In delicate skeins of thread sewn to form clusters of leaves, handwritten letters, mandalas and other mementos to her mother who died just before hitting the century mark, Lisa Kokin provides potent, poignant metaphors for the cycle of life.
Kokin, whose exhibition history dates in the mid-1970s, was prominently featured earlier this year in two important group shows: The Art of the Book, at Seager Gray, and Do Not Destroy: Trees, Art and Jewish Thought at the Contemporary Jewish Museum. This solo show, which closes October 31, is a prime opportunity to view Kokin undiluted.
Her hand-sewn links, clustered in complex chains, recall molecular structures and the remains of dying leaves, which, when decomposing, reveal skeletal and circulatory structures not unlike our own. The similarity isn’t lost on Kokin, whose outsider-ish works have included faces and figures made of buttons; topical book sculptures comprised of pulped and shredded paper; and wall hangings that incorporate, in a web-like fashion, found portraits of children.
All evince an obsessive quality, and Raveling is no exception. The title might be taken to mean the opposite of unraveling, but it’s really a noun that means loose thread. The artist ties down such loose ends most compellingly in two mandala-shaped wall hangings based on her mother’s emphatic last words (“Take me home now.”). Circling round and round, the scrawl-like text plays in memory like a phonograph needle stuck in a groove, its spidery calligraphy hanging in space from slender filaments.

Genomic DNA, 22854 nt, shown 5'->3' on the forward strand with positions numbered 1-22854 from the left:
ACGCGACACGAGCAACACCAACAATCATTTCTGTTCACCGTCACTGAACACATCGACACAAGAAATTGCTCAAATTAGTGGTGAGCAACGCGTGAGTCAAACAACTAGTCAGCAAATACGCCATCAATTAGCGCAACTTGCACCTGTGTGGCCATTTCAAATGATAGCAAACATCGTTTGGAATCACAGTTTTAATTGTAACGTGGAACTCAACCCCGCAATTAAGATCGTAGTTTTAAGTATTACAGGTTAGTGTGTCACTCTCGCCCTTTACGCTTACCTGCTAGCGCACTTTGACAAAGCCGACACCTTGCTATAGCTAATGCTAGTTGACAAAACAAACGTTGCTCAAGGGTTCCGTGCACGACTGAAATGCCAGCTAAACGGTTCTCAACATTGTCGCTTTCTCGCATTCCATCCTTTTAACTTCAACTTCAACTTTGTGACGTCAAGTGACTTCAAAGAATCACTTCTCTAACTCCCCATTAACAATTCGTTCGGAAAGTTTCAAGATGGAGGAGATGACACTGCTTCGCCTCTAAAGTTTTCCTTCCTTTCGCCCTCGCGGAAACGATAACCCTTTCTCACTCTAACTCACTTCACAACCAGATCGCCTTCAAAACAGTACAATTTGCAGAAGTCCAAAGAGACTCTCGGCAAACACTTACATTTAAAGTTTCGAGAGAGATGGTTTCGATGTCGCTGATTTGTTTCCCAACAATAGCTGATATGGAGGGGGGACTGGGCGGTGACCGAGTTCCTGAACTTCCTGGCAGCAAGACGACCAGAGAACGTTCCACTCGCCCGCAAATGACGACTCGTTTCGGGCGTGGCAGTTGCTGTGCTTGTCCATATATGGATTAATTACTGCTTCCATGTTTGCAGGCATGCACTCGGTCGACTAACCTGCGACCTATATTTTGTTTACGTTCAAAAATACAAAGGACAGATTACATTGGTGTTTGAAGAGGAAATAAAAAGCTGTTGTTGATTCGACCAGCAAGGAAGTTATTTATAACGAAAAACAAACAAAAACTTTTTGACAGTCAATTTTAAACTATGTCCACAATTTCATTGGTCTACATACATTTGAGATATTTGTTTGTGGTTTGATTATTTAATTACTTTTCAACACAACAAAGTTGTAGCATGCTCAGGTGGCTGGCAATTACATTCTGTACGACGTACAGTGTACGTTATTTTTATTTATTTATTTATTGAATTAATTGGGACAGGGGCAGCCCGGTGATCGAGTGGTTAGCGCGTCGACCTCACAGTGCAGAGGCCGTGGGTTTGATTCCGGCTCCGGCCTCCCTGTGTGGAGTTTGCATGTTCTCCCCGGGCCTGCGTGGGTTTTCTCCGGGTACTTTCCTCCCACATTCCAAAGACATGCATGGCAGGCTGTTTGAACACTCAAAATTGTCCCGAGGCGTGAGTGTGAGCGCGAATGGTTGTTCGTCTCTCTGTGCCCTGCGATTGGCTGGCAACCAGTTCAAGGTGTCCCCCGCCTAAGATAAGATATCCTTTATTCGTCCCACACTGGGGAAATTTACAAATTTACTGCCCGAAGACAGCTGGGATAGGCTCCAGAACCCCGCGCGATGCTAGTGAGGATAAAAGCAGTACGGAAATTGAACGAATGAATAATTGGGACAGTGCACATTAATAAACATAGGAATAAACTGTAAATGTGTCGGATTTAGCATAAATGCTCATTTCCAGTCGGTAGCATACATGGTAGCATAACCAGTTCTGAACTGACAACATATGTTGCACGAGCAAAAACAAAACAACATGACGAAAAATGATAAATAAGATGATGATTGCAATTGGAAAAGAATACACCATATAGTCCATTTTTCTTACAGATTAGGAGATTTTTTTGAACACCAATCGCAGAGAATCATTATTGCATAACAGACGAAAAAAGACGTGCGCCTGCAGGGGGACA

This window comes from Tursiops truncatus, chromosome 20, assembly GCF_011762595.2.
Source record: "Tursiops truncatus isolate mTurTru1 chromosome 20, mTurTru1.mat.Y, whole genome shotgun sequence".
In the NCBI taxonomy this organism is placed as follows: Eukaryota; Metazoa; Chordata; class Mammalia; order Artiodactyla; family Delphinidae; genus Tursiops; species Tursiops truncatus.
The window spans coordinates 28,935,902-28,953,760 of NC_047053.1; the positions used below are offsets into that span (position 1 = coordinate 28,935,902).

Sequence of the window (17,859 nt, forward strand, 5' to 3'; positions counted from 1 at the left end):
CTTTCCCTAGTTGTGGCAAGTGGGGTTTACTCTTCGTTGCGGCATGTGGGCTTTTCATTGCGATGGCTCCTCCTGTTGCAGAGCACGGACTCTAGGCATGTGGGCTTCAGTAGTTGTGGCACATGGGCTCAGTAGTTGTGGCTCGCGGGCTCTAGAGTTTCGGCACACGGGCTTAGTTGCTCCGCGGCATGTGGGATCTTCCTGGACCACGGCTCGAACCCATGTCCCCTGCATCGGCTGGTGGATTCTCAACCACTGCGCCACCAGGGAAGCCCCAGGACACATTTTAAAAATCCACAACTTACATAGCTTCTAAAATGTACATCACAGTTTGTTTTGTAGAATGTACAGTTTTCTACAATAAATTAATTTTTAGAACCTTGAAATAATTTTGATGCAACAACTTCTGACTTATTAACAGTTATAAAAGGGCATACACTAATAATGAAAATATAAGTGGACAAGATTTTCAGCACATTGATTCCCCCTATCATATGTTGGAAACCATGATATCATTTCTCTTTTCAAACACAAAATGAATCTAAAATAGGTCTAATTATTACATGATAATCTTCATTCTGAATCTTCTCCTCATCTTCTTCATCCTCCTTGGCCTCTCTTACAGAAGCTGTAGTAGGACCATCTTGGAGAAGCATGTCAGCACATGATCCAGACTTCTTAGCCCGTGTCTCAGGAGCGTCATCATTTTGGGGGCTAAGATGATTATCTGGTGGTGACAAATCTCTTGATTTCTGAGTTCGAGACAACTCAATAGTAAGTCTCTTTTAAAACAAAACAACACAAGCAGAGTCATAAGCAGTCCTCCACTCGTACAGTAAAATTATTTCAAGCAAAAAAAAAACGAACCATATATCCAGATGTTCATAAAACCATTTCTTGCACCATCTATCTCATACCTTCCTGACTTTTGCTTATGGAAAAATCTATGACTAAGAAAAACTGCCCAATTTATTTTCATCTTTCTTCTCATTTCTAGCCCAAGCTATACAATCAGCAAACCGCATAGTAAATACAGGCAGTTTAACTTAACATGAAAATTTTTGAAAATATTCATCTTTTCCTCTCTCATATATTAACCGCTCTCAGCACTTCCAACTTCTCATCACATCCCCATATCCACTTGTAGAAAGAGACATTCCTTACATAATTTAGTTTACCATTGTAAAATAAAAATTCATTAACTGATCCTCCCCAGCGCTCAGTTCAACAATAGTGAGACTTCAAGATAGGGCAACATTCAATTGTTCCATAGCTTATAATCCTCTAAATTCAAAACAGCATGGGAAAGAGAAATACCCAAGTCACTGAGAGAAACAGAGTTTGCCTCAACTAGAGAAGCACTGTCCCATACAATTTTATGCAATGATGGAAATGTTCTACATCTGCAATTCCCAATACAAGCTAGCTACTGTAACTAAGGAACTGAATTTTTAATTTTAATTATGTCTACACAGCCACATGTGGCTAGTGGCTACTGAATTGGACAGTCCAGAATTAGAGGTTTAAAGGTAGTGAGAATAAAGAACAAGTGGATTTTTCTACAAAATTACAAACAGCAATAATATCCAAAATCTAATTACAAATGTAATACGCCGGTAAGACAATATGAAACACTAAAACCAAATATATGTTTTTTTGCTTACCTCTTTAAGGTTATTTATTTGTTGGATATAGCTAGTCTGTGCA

In another work, Motif, conjoined representations of mother and daughter spiral out from an empty circle, suggesting in broader terms, our links to each other and to the ancient past. In an excellent catalog essay Maria Porges quotes an ancient Chinese proverb. It reads: “An invisible red thread connects those who are destined to meet regardless of time, place or circumstance. The thread may stretch or tangle, but it will never break.”
Kokin’s work embodies these dualities. It appears delicate, but its underlying strength is what sticks in memory.
–DAVID M. ROTH
Lisa Kokin: Raveling @ Seager Gray Gallery through October 31, 2012.